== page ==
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Beyond the couch

Psychoanalysis and the human talent for unhappiness.

The Examined Life: How We Lose and Find Ourselves
Stephen Grosz
Chatto & Windus, 240pp, £14.99

What, exactly, is an “examined life”? One that is worth living, according to Plato’s Apology, in which he records Socrates, on trial for his life, arguing that “the unexamined life is not worth living”.

The American-born psychoanalyst Stephen Grosz borrows the philosopher’s aphorism-in-extremis for the title of his book of case studies or “episodes”. For Grosz, the psychoanalytic examination of a life is a joint “quest” (his term) between practitioner and patient to find the hidden insights that might restore or save a damaged psyche.

Classically, the psychoanalyst is the blank surface on to which the client’s anxieties are projected. As the archaeological layers of ancient psychic damage are gradually revealed, the analyst exposes nothing of his or her own inner life. There are excellent clinical reasons for this therapeutic reticence, which also casts the analyst somewhat in the mould of an author, imagining his troubled clients from catastrophe into composure.

Grosz, true to type, relays a minimum of personal information. He was born in Indiana in 1952 and educated at Berkeley and Balliol College, Oxford. He does not specify his academic discipline – an omission significant only because of the question of “scientific” rigour that is one of the formative anxieties of psychoanalysis. He has practised as a psychoanalyst for the past 25 years, during which he has spent more than 50,000 hours with child, adolescent and adult patients. He teaches at the Institute of Psychoanalysis and University College London and writes a column on psychological matters for the Financial TimesMagazine, in which versions of some of the case studies in this book originally appeared.

In his preface, Grosz writes that the book is about “our desire to talk, to understand and be understood. It’s also about listening to each other, not just the words but the gaps in between. What I’m describing here isn’t a magical process. It’s something that is a part of our everyday lives.” This is slightly disingenuous, for the psychoanalytic sessions from which his case studies – or “stories”, as his publisher calls them – are drawn are not part of universal everyday experience. However, it is certainly the case that the habit of self-reflection, of turning a life into a narrative, with scarcely a breath drawn between the experiencing of an event and its transformation into anecdote, is now more widespread than at any time in history.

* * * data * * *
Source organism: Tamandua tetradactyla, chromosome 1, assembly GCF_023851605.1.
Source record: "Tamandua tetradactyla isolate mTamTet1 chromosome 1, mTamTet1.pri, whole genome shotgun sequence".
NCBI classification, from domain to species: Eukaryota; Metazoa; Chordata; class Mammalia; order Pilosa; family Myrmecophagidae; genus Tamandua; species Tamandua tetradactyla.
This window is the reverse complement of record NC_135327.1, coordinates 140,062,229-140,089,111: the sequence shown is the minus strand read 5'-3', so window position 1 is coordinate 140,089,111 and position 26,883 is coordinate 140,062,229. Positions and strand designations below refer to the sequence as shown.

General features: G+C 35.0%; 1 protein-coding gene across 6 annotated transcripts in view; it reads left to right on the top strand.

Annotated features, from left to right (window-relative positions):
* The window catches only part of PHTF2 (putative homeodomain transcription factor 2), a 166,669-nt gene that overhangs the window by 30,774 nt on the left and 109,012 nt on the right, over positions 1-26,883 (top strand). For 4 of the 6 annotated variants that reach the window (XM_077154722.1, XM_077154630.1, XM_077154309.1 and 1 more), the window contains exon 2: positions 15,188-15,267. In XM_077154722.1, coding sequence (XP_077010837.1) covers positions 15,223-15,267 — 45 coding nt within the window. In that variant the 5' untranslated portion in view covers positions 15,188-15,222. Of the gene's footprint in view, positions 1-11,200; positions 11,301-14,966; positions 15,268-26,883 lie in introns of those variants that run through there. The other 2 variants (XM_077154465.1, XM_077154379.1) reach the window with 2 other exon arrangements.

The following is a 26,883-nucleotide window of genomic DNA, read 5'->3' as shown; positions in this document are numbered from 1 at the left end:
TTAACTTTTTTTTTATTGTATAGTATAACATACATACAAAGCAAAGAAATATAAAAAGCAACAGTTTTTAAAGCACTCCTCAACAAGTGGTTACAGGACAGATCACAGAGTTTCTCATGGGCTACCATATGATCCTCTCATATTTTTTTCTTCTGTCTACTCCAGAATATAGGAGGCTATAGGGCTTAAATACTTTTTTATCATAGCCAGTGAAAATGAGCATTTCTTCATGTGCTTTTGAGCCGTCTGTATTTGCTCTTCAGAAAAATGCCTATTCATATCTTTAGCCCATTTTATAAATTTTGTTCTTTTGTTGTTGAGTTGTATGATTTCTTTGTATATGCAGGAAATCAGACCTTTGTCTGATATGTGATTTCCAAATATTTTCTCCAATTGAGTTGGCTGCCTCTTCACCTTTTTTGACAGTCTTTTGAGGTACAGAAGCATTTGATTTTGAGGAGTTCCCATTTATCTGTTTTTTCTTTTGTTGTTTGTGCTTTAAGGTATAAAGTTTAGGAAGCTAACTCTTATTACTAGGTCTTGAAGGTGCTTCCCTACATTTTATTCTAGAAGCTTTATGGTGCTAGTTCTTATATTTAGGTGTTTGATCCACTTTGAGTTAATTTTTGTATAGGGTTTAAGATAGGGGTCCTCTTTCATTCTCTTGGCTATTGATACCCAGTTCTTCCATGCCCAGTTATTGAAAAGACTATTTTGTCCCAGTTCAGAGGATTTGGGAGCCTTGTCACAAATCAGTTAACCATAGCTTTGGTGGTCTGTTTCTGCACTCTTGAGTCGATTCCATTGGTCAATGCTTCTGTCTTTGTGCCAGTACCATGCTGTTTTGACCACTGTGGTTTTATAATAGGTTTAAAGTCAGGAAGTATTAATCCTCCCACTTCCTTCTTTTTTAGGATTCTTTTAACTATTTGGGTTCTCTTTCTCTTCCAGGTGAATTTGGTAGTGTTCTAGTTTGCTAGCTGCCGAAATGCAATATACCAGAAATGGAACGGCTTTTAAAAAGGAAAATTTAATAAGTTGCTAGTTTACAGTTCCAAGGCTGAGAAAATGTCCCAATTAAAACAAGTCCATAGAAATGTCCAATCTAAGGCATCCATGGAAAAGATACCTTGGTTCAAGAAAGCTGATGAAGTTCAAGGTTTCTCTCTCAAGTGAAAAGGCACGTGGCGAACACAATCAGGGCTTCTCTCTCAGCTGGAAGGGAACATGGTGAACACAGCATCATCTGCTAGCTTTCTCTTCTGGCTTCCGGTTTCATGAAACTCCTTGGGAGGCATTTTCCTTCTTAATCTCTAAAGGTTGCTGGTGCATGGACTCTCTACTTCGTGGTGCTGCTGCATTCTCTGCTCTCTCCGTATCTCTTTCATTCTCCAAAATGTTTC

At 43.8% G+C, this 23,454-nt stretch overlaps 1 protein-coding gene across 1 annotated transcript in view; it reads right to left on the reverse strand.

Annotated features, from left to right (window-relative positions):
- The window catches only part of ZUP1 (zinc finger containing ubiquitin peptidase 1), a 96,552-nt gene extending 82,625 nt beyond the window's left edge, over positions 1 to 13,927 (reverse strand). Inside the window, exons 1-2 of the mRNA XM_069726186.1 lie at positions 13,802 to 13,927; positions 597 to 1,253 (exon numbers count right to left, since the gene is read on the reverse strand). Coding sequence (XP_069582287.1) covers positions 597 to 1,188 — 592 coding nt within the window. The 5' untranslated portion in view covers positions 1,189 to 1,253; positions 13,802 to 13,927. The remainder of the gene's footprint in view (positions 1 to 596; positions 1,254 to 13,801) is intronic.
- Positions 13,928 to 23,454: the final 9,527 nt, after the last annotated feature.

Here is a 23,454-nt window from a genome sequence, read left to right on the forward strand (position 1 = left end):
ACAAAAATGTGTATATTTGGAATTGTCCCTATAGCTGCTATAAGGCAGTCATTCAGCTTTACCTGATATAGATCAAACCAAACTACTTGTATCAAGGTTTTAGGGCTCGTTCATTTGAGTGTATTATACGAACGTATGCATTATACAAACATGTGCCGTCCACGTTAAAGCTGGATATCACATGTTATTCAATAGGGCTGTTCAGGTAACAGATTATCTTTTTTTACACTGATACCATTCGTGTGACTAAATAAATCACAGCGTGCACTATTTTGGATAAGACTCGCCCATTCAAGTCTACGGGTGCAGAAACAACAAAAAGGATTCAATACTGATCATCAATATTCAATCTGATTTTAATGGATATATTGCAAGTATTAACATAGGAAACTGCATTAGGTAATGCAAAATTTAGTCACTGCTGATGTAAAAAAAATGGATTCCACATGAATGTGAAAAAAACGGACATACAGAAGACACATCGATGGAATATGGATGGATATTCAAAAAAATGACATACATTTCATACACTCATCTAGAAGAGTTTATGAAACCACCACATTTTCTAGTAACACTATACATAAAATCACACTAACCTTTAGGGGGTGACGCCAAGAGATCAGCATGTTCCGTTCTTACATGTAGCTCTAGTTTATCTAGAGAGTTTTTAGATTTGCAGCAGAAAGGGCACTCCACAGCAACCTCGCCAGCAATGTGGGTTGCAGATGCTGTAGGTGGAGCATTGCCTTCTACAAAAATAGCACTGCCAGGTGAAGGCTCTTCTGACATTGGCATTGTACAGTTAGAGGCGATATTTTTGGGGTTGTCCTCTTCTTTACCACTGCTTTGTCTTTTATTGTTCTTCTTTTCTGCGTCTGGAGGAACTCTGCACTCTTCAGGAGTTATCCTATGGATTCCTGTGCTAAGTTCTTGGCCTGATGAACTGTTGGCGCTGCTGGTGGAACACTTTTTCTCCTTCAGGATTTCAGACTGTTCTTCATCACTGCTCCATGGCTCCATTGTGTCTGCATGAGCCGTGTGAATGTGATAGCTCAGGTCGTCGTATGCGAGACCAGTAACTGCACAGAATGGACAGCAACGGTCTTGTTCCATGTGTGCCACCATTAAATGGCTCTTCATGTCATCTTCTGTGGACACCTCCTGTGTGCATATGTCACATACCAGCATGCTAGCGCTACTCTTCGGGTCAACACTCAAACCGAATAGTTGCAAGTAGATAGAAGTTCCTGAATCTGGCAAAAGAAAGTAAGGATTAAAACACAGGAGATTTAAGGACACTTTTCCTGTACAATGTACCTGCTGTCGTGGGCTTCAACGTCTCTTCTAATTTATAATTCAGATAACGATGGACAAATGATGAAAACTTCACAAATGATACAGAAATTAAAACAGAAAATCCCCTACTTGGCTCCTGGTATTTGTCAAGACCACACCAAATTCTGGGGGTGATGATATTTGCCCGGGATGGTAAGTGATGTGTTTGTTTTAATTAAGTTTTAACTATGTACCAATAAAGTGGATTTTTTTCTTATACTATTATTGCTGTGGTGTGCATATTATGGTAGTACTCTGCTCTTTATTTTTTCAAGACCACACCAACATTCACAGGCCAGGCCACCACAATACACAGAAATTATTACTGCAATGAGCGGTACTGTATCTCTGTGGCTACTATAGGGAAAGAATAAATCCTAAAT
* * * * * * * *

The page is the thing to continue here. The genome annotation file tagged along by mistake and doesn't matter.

At its most primitive, the act of self-examination is what makes us human. With consciousness comes context – a sense of past, present and future. Rub those three together and the genie of narrative instantly appears, attended by its balefully fascinating outriders of regret, wishing and the entrancing desire of an individual to shape the story of his or her life.

The writer and philosopher Julian Baggini has argued that the Socratic maxim about the examined life is profoundly elitist. “The bulk of humankind, today and in history,” he writes, “has been far too busy struggling for survival to engage in lengthy philosophical analyses. So if an examined life is one in which more than just a little investigation takes place, by implication, huge swaths of humanity are ignorant beasts.”

In a time and place in which education and leisure are the preserve of a privileged minority, this might be a persuasive argument. It is true that we have no verbatim record of the inner lives of Athenian slaves, though they are a significant presence in classical literature and history. And the servant who cured the Renaissance essayist Michel de Montaigne of his fear of death by causing the 16th-century equivalent of a near-fatal, high-speed car crash when he galloped into his master’s horse left no account of his version of the incident. It might be that the collision that inspired Montaigne to write so eloquently about his acceptance of mortality left his servant in a lingering state of mortal dread; we shall never know.

Now, however, anyone with access to the internet (and that is a vast number of even the otherwise most severely impoverished members of the world’s population) can indulge in public acts of self-examination, whether blogging clandestinely from a country in the grip of a tyrannical political regime, or soliciting sympathy on Facebook for what might once have been an anxiety or grief too intimate to mention to any but the closest of friends, or tweeting updates on one’s changing frame of mind. Self-examination has become one of the most democratic of all activities.

Psychoanalysis, however, has not. Pro bono and NHS work notwithstanding, its image remains decidedly that of a therapy available mainly to people with plentiful reserves of time and money: a cure for unhappiness, in short, that resembles a rather luxurious pastime – albeit one that demands an unusual degree of emotional and intellectual commitment.

The ostensible purpose of Grosz’s book is not to present an apologia for psychoanalysis in the manner of, say, Adam Phillips’s Terrors and Experts (though it touches on many of the conundrums and ambiguities that Phillips addresses). Its format is familiar from the work of Oliver Sacks and other authors who write about highly specialised disciplines in an anecdotal style that a general reader can comprehend and enjoy.